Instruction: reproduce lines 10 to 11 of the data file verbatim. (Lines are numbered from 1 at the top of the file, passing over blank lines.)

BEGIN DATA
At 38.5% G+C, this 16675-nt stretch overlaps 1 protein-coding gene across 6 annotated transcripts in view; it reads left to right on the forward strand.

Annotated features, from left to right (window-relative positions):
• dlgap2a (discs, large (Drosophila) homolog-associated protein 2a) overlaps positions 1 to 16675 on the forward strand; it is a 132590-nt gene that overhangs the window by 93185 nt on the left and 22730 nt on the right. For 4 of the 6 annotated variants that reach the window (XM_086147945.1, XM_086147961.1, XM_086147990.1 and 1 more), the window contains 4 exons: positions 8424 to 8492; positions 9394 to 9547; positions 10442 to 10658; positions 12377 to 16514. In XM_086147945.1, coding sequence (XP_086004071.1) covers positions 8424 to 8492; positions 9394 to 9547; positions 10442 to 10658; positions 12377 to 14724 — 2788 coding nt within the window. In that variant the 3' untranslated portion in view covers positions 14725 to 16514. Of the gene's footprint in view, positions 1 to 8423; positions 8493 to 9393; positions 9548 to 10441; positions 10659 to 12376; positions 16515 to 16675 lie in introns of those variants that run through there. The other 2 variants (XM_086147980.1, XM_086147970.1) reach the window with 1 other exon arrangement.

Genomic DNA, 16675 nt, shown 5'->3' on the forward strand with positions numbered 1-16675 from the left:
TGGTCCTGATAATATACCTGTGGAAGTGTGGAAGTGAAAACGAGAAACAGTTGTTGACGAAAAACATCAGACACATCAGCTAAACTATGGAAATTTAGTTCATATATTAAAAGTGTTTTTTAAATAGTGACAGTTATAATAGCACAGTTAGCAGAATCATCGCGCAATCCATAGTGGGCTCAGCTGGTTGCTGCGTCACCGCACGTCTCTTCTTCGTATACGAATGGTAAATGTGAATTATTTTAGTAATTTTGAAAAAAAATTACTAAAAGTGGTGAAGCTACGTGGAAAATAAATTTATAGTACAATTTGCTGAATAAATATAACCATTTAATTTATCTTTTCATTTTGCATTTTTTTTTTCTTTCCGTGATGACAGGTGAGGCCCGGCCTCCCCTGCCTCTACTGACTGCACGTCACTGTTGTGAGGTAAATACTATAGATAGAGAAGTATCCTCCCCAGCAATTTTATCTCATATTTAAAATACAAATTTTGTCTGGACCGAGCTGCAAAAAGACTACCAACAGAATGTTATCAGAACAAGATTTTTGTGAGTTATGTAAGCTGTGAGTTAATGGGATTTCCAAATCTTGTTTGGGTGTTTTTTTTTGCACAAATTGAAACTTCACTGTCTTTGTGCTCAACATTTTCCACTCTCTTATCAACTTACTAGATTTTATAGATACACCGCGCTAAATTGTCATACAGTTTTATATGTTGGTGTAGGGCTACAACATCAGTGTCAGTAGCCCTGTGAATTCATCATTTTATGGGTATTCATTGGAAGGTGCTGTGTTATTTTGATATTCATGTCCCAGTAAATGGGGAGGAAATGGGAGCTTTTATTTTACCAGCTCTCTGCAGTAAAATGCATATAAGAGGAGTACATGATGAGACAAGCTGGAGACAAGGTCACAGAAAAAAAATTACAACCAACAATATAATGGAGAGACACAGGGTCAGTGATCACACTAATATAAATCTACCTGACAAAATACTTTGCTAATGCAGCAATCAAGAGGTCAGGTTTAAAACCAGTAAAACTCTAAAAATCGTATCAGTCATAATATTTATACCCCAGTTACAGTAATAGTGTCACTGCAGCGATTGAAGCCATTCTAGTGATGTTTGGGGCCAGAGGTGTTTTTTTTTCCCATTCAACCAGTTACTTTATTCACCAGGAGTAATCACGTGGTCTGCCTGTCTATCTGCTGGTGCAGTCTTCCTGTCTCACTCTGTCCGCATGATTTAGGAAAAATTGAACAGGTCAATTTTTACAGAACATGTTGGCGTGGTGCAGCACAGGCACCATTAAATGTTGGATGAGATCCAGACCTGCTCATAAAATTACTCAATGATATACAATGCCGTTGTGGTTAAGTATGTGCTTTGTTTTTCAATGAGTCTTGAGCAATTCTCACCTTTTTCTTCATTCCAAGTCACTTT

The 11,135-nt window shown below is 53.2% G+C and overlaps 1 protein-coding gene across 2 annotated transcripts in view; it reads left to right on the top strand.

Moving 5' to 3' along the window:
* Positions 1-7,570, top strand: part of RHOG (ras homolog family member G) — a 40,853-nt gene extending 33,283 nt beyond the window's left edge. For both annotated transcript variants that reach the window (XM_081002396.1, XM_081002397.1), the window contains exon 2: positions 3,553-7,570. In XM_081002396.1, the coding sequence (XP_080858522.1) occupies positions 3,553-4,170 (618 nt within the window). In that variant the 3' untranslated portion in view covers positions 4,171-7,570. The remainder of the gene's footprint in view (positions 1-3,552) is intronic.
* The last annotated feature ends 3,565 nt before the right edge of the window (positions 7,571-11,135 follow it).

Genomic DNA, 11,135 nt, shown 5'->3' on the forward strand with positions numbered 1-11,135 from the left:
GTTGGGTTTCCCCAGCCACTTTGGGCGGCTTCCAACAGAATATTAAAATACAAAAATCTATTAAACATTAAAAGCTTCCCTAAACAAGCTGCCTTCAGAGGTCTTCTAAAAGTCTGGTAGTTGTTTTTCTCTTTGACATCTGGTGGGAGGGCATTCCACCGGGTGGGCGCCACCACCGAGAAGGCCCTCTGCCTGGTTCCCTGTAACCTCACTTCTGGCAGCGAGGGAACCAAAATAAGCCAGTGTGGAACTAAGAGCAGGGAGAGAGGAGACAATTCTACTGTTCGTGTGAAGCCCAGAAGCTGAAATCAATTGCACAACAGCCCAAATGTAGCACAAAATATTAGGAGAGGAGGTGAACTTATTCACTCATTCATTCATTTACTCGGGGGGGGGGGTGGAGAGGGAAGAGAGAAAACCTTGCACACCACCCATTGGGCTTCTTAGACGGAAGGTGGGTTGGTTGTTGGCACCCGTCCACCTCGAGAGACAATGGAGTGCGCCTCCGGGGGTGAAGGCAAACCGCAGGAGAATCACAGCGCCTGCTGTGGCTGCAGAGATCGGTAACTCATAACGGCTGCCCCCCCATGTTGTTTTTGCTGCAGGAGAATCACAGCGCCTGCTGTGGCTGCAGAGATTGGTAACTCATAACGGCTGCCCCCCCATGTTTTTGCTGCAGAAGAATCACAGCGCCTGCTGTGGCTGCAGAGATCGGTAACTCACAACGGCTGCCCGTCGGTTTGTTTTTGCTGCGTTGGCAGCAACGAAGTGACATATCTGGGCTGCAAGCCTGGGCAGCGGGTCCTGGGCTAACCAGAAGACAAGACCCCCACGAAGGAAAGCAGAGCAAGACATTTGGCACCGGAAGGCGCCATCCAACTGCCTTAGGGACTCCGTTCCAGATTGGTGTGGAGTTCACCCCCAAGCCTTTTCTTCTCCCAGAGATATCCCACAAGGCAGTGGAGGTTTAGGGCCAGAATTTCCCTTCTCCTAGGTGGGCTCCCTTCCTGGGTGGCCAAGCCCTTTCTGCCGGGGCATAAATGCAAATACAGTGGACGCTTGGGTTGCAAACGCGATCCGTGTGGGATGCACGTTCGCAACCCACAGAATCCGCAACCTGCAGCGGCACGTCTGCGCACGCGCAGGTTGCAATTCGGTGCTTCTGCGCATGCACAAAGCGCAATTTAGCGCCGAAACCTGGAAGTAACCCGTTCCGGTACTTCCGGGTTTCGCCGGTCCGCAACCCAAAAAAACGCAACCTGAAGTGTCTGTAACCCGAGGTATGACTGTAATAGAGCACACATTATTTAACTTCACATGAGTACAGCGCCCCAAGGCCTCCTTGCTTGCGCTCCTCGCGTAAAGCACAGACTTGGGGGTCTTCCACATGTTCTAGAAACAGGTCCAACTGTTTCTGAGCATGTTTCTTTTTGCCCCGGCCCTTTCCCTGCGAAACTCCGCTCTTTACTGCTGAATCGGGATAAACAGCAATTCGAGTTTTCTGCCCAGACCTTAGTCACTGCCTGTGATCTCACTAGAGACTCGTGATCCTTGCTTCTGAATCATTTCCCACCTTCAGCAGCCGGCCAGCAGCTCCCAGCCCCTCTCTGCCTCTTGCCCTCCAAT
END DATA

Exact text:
Genomic DNA, 11,135 nt, shown 5'->3' on the forward strand with positions numbered 1-11,135 from the left:
GTTGGGTTTCCCCAGCCACTTTGGGCGGCTTCCAACAGAATATTAAAATACAAAAATCTATTAAACATTAAAAGCTTCCCTAAACAAGCTGCCTTCAGAGGTCTTCTAAAAGTCTGGTAGTTGTTTTTCTCTTTGACATCTGGTGGGAGGGCATTCCACCGGGTGGGCGCCACCACCGAGAAGGCCCTCTGCCTGGTTCCCTGTAACCTCACTTCTGGCAGCGAGGGAACCAAAATAAGCCAGTGTGGAACTAAGAGCAGGGAGAGAGGAGACAATTCTACTGTTCGTGTGAAGCCCAGAAGCTGAAATCAATTGCACAACAGCCCAAATGTAGCACAAAATATTAGGAGAGGAGGTGAACTTATTCACTCATTCATTCATTTACTCGGGGGGGGGGGTGGAGAGGGAAGAGAGAAAACCTTGCACACCACCCATTGGGCTTCTTAGACGGAAGGTGGGTTGGTTGTTGGCACCCGTCCACCTCGAGAGACAATGGAGTGCGCCTCCGGGGGTGAAGGCAAACCGCAGGAGAATCACAGCGCCTGCTGTGGCTGCAGAGATCGGTAACTCATAACGGCTGCCCCCCCATGTTGTTTTTGCTGCAGGAGAATCACAGCGCCTGCTGTGGCTGCAGAGATTGGTAACTCATAACGGCTGCCCCCCCATGTTTTTGCTGCAGAAGAATCACAGCGCCTGCTGTGGCTGCAGAGATCGGTAACTCACAACGGCTGCCCGTCGGTTTGTTTTTGCTGCGTTGGCAGCAACGAAGTGACATATCTGGGCTGCAAGCCTGGGCAGCGGGTCCTGGGCTAACCAGAAGACAAGACCCCCACGAAGGAAAGCAGAGCAAGACATTTGGCACCGGAAGGCGCCATCCAACTGCCTTAGGGACTCCGTTCCAGATTGGTGTGGAGTTCACCCCCAAGCCTTTTCTTCTCCCAGAGATATCCCACAAGGCAGTGGAGGTTTAGGGCCAGAATTTCCCTTCTCCTAGGTGGGCTCCCTTCCTGGGTGGCCAAGCCCTTTCTGCCGGGGCATAAATGCAAATACAGTGGACGCTTGGGTTGCAAACGCGATCCGTGTGGGATGCACGTTCGCAACCCACAGAATCCGCAACCTGCAGCGGCACGTCTGCGCACGCGCAGGTTGCAATTCGGTGCTTCTGCGCATGCACAAAGCGCAATTTAGCGCCGAAACCTGGAAGTAACCCGTTCCGGTACTTCCGGGTTTCGCCGGTCCGCAACCCAAAAAAACGCAACCTGAAGTGTCTGTAACCCGAGGTATGACTGTAATAGAGCACACATTATTTAACTTCACATGAGTACAGCGCCCCAAGGCCTCCTTGCTTGCGCTCCTCGCGTAAAGCACAGACTTGGGGGTCTTCCACATGTTCTAGAAACAGGTCCAACTGTTTCTGAGCATGTTTCTTTTTGCCCCGGCCCTTTCCCTGCGAAACTCCGCTCTTTACTGCTGAATCGGGATAAACAGCAATTCGAGTTTTCTGCCCAGACCTTAGTCACTGCCTGTGATCTCACTAGAGACTCGTGATCCTTGCTTCTGAATCATTTCCCACCTTCAGCAGCCGGCCAGCAGCTCCCAGCCCCTCTCTGCCTCTTGCCCTCCAAT